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Modern life is busy, from the moment we wake up (assuming we slept well which many of us don’t) check our smart tech- which immediately confronts our brain with information from around the globe, we are bombarded with enormous amounts of information. The amount of decisions we need to make and demands for our attention are at an unprecedented level.

This inevitably leads to a population living in a state of low-level chronic stress, and a form of environmental ‘attention deficit’, impacting the capacity we have to show up for ourselves and others, both personally and professionally. Many of us are so used to living in this state that we don’t hear the whispers until they become alarms and burnout or ill health presents.

So how can food and lifestyle not only buffer the impact of modern life, which shows no signs of slowing down, while also ensuring we have energy and creativity to show up at work and play?

The first step is recognising the signs that you are living in low level stress or SOS: 

  • Do you rely on coffee to get you going in the morning? 
  • Do you reach for sugar to energise you in the afternoon?
  • Do you need alcohol to wind down in the evening?
  • Choose high intensity exercise classes because you feel comfortable in the adrenalised state?
  • Struggle to switch off, have thoughts racing around your head at the end of the day?
  • Struggle to focus and concentrate, need multiple lists and reminders?
  • Easily angered, upset or irritated, low capacity to the impact of others around you?
  • Often feel stuck, and engage in procrastination?
  • Always running late, rushing, feeling like there’s not enough time in the day?
  • Clumsy and accident prone?
  • Never get sick or catching every cold going?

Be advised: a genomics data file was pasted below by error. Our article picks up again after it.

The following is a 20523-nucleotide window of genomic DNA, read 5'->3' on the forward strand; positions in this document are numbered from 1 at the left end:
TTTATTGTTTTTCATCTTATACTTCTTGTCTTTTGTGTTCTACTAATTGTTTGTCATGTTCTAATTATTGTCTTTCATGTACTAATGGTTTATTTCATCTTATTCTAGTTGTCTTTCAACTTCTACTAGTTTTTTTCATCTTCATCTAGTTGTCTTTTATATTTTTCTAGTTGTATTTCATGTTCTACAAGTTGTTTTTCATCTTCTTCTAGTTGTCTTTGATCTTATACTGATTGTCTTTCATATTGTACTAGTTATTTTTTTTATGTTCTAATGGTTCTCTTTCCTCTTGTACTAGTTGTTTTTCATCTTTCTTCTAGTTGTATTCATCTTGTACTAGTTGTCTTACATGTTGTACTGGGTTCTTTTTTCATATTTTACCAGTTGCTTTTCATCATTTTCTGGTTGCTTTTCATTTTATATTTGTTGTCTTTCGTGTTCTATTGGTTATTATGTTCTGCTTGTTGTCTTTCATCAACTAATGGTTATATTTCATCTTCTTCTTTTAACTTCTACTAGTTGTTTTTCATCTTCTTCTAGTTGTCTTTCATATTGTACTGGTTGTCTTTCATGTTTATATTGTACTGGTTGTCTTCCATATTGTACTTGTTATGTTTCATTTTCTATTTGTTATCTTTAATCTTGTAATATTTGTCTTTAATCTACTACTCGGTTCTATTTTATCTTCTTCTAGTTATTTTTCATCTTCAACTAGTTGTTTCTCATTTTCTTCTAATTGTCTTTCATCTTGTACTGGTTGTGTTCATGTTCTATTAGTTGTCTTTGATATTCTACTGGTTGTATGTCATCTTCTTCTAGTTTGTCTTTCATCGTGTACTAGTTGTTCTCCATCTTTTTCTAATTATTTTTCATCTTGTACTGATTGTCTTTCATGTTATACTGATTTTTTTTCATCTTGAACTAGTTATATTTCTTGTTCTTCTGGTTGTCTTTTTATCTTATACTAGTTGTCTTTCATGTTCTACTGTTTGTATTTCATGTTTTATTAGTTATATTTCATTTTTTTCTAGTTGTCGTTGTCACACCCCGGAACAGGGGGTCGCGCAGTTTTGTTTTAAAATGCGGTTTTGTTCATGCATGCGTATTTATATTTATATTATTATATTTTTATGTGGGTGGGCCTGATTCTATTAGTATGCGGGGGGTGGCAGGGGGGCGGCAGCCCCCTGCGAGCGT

• Unable to shift stubborn belly fat?

I’m a nutritional therapist so obviously the food we do or don’t choose to eat plays a huge role, but it’s also really important to ensure we start with the BASICS.

  • SLEEP Supporting healthy sleep patterns- the brain literally cleans itself while you sleep.
  • MOVE Regular movement- ensures circulation to the brain, energy and clears stress hormones.
  • LIGHT Day light- exposing your eyes to morning light sets your circadian rhythm for the day.
  • BREATHE- the original bio-hack deep belly breathes exhaling longer than your inhale changes your biochemistry and brain structure to lessen the stress response over time.
  • FEEL- emotional hygiene, acknowledging and processing our feelings so they don’t present as symptoms.

Why is food so important? What you eat today is how you will FEEL tomorrow. For so long we’re be taught that food is simply fuel, a source of energy. But in order to even convert the food you eat into usable energy we need key nutrients such a B-vitamins. When we live in chronic low-level stress we can dysregulate our energy metabolism leading to imbalances in blood sugar and a roller coaster of highs and lows. Learning to balance your blood sugar will support steady energy throughout the day, calm and stable moods, better stress tolerance and sleep.

1. Balance Your Blood Sugar: Low blood sugar causes the same symptoms as chronic stress- brain fog, poor concentration, mood swings, energy slumps. When your body is low in glucose your brain goes into red alert to let you know that energy is needed or you could eventually die, which diverts your attention from the task in hand and can have you reaching for the biscuit tin at 4pm or wide awake at 4am with a racing pulse and mind- not great for tomorrow’s energy…